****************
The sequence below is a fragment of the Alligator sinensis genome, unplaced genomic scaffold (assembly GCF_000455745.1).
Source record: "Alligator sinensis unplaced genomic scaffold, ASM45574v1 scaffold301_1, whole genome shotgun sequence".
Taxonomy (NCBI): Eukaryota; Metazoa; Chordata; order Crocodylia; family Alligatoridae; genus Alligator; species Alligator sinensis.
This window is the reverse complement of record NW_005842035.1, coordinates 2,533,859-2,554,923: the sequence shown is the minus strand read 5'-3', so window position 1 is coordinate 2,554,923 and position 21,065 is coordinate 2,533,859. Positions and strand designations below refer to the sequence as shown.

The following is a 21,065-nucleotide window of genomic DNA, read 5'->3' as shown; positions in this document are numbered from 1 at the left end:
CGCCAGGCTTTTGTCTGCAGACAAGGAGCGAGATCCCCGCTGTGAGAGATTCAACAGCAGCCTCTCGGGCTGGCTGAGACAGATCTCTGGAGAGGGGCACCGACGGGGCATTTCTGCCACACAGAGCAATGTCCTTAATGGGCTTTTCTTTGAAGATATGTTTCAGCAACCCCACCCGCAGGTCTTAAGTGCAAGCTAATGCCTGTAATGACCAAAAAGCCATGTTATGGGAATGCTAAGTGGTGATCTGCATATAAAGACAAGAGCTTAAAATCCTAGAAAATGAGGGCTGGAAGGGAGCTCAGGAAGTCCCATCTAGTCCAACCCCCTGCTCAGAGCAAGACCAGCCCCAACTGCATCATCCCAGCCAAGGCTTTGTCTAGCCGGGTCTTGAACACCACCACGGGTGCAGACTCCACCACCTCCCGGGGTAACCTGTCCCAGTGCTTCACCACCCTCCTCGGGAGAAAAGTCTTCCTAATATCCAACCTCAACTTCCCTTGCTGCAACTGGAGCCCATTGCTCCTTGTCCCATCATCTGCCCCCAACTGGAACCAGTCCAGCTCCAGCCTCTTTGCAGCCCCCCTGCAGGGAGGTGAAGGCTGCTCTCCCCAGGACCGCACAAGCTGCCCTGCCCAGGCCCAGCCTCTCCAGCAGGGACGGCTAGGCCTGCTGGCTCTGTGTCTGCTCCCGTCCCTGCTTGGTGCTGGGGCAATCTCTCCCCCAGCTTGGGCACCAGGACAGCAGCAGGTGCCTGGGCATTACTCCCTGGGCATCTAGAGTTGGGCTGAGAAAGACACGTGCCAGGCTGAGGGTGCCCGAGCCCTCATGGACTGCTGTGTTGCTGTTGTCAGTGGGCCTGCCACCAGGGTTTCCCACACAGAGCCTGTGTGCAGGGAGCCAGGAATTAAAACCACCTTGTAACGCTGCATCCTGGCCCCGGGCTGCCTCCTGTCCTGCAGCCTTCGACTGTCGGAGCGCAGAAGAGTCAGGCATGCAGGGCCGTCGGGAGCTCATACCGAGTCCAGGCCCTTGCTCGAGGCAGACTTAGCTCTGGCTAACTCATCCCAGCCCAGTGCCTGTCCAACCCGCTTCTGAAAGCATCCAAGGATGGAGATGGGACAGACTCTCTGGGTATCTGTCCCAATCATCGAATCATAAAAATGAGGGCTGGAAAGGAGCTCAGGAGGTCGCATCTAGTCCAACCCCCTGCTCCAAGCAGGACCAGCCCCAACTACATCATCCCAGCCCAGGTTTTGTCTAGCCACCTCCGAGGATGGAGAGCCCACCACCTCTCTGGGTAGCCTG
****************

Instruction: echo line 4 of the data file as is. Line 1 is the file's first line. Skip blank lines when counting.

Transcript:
This window is the reverse complement of record NW_005842035.1, coordinates 2,533,859-2,554,923: the sequence shown is the minus strand read 5'-3', so window position 1 is coordinate 2,554,923 and position 21,065 is coordinate 2,533,859. Positions and strand designations below refer to the sequence as shown.